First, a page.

At Year End

Many years ago, my mother gave me one of my father’s diaries, which I recently reread. For each day my father reflected on what was happening in our family (only two of our parents’ five sons had been born), what he was experiencing as a student at the University of Washington (attending on an Army ROTC scholarship and majoring in business) and what was happening in national and world affairs.

GAA President Doug Dibbert ’70

Douglas S. Dibbert ’70

Since our more than 317,000 living alumni don’t all think alike, I won’t venture into a perspective on national and world affairs other than to observe the obvious — we live in challenging, interesting and uncertain times, which prompt some to say that “you cannot make this up” and “there is no longer a need to read fiction.”

I will comment on this past year at our University.

We have much to celebrate:

U.S. News & World Report again ranks Carolina No. 5 among public research universities, and Kiplinger’s again ranks Carolina as “Best Buy.”

■ The Eshelman School of Pharmacy is ranked No. 1 among all U.S. schools of pharmacy.

■ For the 12th straight year, Carolina received a record number of undergraduate applications — 35,875.

■ Carolina exceeded the previous year’s all-time fundraising record by nearly $50 million, bringing in a new record — $495 million.

■ SACS restored the University to full accreditation.

■ For the first time, two Carolina undergraduates have been selected as Gates Cambridge Scholars.

■ North Carolina voters overwhelmingly approved a bond package, which includes $68 million for a new Medical Education Building for Carolina.

■ Chemistry Professor Joe DeSimone receives the National Medal of  Technology and Innovation from President Barack Obama.

■ Women’s and men’s lacrosse and men’s tennis won national championships.

■ Twenty-five of 28 sports competed for NCAA championships, and in the spring, Carolina’s 800 student-athletes earned an overall 3.0 GPA — best ever.

We are concerned or troubled about:

■ The awaited response from the NCAA.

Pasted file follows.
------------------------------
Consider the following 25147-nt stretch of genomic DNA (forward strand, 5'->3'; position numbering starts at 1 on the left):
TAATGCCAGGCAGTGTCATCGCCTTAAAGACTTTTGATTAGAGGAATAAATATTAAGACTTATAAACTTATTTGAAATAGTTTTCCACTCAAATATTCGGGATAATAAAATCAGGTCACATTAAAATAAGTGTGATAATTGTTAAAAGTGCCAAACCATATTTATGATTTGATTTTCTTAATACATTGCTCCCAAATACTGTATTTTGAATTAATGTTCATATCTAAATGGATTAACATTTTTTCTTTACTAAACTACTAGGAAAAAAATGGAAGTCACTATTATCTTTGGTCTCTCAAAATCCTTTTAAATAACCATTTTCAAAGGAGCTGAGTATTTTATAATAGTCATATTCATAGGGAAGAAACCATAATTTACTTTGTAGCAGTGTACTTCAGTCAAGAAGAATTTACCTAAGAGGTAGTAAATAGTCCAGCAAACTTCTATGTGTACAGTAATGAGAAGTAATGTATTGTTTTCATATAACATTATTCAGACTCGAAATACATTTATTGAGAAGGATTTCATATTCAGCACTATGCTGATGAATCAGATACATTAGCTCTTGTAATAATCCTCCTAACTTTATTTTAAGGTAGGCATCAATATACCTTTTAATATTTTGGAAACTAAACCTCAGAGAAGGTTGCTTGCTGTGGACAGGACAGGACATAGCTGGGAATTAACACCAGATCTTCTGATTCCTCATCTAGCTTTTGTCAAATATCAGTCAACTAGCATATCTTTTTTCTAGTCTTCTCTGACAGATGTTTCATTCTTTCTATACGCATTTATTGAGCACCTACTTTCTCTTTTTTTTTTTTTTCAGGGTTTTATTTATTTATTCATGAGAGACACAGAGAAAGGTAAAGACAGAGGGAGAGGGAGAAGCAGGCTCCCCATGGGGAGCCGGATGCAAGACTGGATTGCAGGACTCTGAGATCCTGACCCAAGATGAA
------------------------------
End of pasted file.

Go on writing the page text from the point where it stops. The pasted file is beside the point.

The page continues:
■ Uncertainty about the effects of House Bill 2.

■ The progressive aphasia that afflicts Woody Durham ’63, affecting his language expression and ending his public speaking engagements.

■ Unsettled racial tensions across the country and on college campuses.

We have had leadership changes:

Margaret Spellings began her presidency of the UNC System on March 1.

■ Assuming their respective deanships at our university are Gary Bowen ’76 at social work and Fouad Abd-El-Khalick at education. Nilda “Nena” Peragallo Montano is selected as nursing’s dean, and Dr. Scott De Rossi is chosen as dean of the dental school; both plan to start work at Carolina in January.

■ The founding chair of our medical school’s genetics department, Terry Magnuson, is the new vice chancellor for research while Morehead Scholar Mark Merritt ’79 is the new vice chancellor and general counsel.

■ Rachele Feldman is the new director of UNC’s Office of Scholarships and Student Aid, and Morehead Scholar Katie Ziglar ’79 is the new Ackland Art Museum director.

■ Anthropology Professor Vince Steponaitis is the new secretary of the faculty.

And we mourned the passing of Burlington philanthropist and former UNC Board of  Trustees member Maurice Koury ’48; former Alumni Center campaign chair and former Board of  Trustees member Ralph Strayhorn ’47 (’50 LLBJD); former vice chancellor and dean of the graduate school Lyle Jones; revered chemistry Professor Richard Hiskey; and Bill Dooley — Carolina’s longest-serving head football coach (1967-77).

The Dibbert family remains dispersed among Chapel Hill, Chicago and Attleboro, Mass. Our younger son, Brian ’05, is in his sixth year as a community marketing manager with Dick’s Sporting Goods in Chicago. His older brother, Michael ’03, is headmaster of St. John’s School in Wellesley, Mass., and lives in Attleboro with his wife, Carolyn, who is an attorney, and their three children, Cassidy (5¾), Jamison (4), and Teddy (1⅓). After a dozen years as the director of development and public relations at the Lineberger Comprehensive Cancer Center, my wife, Debbie, is in her third year as chief of staff to Chancellor Carol L. Folt.

All the Dibberts wish you and yours joyous holidays and a happy and healthy new year — one full of celebrations.

Yours at Carolina,

Doug signature




Douglas S. Dibbert ’70

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